Ramadan dinners are held everywhere this month, including in my Muslim community in Ottawa , where all are welcome -- gay or straight. At last night's dinner, I was asked to say a few words. Here they are.
Ramadan is a time when we are reminded of what others experience when they have less -- by our hunger, our thirst and occasionally, the rawness of emotions that accompanies these during the fast.
We are reminded that for some, the fast is not temporary, but permanent. There are people who are hungry all the time. And being hungry is a way of life.
Everyone remembers that going without food is part of the fast.
This Ramadan I remind you that going without intimacy and sexual love from sunrise to sunset is also part of the fast. This Ramadan we must be reminded that there are those who fast from intimacy and physical love all the time because they are gay and their circumstances or their mindset make it impossible for them to find and fall in love with a partner of the same gender.
We must be grateful and giving in our provisions and our charity, but also in our knowledge, our compassion, our acceptance.
Muslim family -- we know this is not how life is supposed to be lived.
As always, especially during Ramadan, we must be grateful and giving in our provisions and our charity, but also in our knowledge, our compassion, our acceptance.
Muhammad said, "When you see another who has been given more, look to those who have been given less -- and be grateful."
Ramadan is a holy month, because it's the month in which the Qur'an was revealed, over many years, to Muhammad.
Whether we are fasting or not, we are reminded during Ramadan how fortunate we are to have our holy scripture, the Qur'an, and the enlightenment it can contain. These are the words of Allah, who is described in it as The Compassionate, The Merciful and that Compassion and Mercy is the lens from which we must read the Qur'an.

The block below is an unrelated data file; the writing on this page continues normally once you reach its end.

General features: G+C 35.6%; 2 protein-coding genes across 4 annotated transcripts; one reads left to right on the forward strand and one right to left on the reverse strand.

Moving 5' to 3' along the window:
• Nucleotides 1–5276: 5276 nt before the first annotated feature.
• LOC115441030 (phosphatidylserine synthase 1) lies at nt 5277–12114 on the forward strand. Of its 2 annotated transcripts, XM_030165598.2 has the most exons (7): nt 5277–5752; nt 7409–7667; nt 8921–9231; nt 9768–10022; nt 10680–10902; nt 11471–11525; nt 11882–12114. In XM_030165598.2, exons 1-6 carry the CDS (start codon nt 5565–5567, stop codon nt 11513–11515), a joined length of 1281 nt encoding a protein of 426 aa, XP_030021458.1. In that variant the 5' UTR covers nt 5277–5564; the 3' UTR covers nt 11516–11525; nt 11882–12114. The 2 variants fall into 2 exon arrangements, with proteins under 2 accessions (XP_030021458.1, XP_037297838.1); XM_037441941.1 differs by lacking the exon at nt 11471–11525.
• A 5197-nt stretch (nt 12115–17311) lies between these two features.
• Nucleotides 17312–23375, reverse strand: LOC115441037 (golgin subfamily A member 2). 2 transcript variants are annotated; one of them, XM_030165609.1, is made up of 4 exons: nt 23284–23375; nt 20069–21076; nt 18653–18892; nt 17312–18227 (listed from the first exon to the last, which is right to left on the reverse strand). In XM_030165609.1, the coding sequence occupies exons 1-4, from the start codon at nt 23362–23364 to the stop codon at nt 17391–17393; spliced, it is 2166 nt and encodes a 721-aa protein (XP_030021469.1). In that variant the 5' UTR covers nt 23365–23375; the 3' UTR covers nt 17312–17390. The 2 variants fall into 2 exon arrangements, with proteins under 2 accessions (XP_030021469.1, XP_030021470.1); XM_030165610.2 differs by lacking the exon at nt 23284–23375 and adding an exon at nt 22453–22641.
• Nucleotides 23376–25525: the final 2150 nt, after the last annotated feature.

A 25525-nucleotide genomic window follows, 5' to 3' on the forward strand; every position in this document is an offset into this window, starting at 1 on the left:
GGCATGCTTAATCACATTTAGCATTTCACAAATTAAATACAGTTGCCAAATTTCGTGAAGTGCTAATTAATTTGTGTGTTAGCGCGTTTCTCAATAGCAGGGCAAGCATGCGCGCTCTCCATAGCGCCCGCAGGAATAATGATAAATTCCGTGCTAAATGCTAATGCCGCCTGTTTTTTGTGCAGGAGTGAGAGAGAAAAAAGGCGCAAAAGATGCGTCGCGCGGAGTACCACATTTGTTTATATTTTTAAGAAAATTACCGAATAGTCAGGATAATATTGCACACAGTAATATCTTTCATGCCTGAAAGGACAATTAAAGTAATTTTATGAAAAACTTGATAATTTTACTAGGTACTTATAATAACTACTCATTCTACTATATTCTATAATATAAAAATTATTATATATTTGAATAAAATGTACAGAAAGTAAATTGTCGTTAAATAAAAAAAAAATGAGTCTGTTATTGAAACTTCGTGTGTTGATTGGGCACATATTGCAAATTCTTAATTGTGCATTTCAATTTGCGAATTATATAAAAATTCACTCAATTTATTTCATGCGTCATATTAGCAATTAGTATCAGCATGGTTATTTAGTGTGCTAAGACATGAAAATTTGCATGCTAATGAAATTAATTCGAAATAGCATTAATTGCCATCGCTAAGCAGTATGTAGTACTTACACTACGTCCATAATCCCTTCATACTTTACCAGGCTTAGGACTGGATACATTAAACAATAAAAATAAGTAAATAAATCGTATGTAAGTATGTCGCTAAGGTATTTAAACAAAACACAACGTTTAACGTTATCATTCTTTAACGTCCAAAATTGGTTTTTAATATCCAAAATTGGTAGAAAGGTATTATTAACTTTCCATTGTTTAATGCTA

We know in our era there are many ways of reading the Qur'an -- some of them in reference to our gay Muslim family are not merciful nor compassionate.
But we can find enlightenment if we search for it, as in Surah 30, here:
30:20 And among Allah's signs is this: Allah creates you out of dust and then, lo! you become human beings ranging far and wide!
We are all over the world -- we are everywhere and that includes our diversity.
30:21 Among Allah's signs is this: that Allah created for you spouses from among yourselves, in order to have tranquility and contentment with each other, and Allah placed in your hearts love and care towards your spouses. In this, there are sufficient proofs for people who think.
Does it say "wives"? Does it say "mates of the opposite gender"? No!
Muslims at Edmonton Pride.
30:22 And among Allah's signs is the creation of the heavens and the earth, and the diversity of your tongues and colours: for in this, behold, there are messages indeed for all who are possessed of [innate] knowledge!
"Colours," according to inclusive Muslim scholars like Dr. Scott Siraj Al Haqq Kugle, is from the Arabic word "alwan." From a translation of the Arabic, alwan includes the shade, the type, the texture, the flavour and the kind -- as in taste.
It means, according to Dr. Kugle, variation among people is not just about outward appearance, but inward disposition. The conclusion is that human nature has been created diverse not just in language, ethnicity and appearance, but also in inward disposition and personality, differences that include our orientation, our sexualities.
49:13 We created you into different tribes and nations so that you may come to know one another (with affection).
So diversity is celebrated.
(More on the story of Lut is here and how his goal was not to make same-sex love a sin.)
We also know that according to historical evidence the early Muslims were accepting of sexual diversity. No one was persecuted for being gay by Muhammad.
Queer brothers and sisters of all faiths and no faith -- you are perfect as you are.
This Ramadan can we, in Muslim communities, who love and accept our LGBTQI Muslim family, take time to educate our fellow brothers and sisters in other parts of the community of our understanding?
This Ramadan can we remind everyone of why the Qur'an was revealed not to be a source of hardship but a source of ease as it states in Surah 2?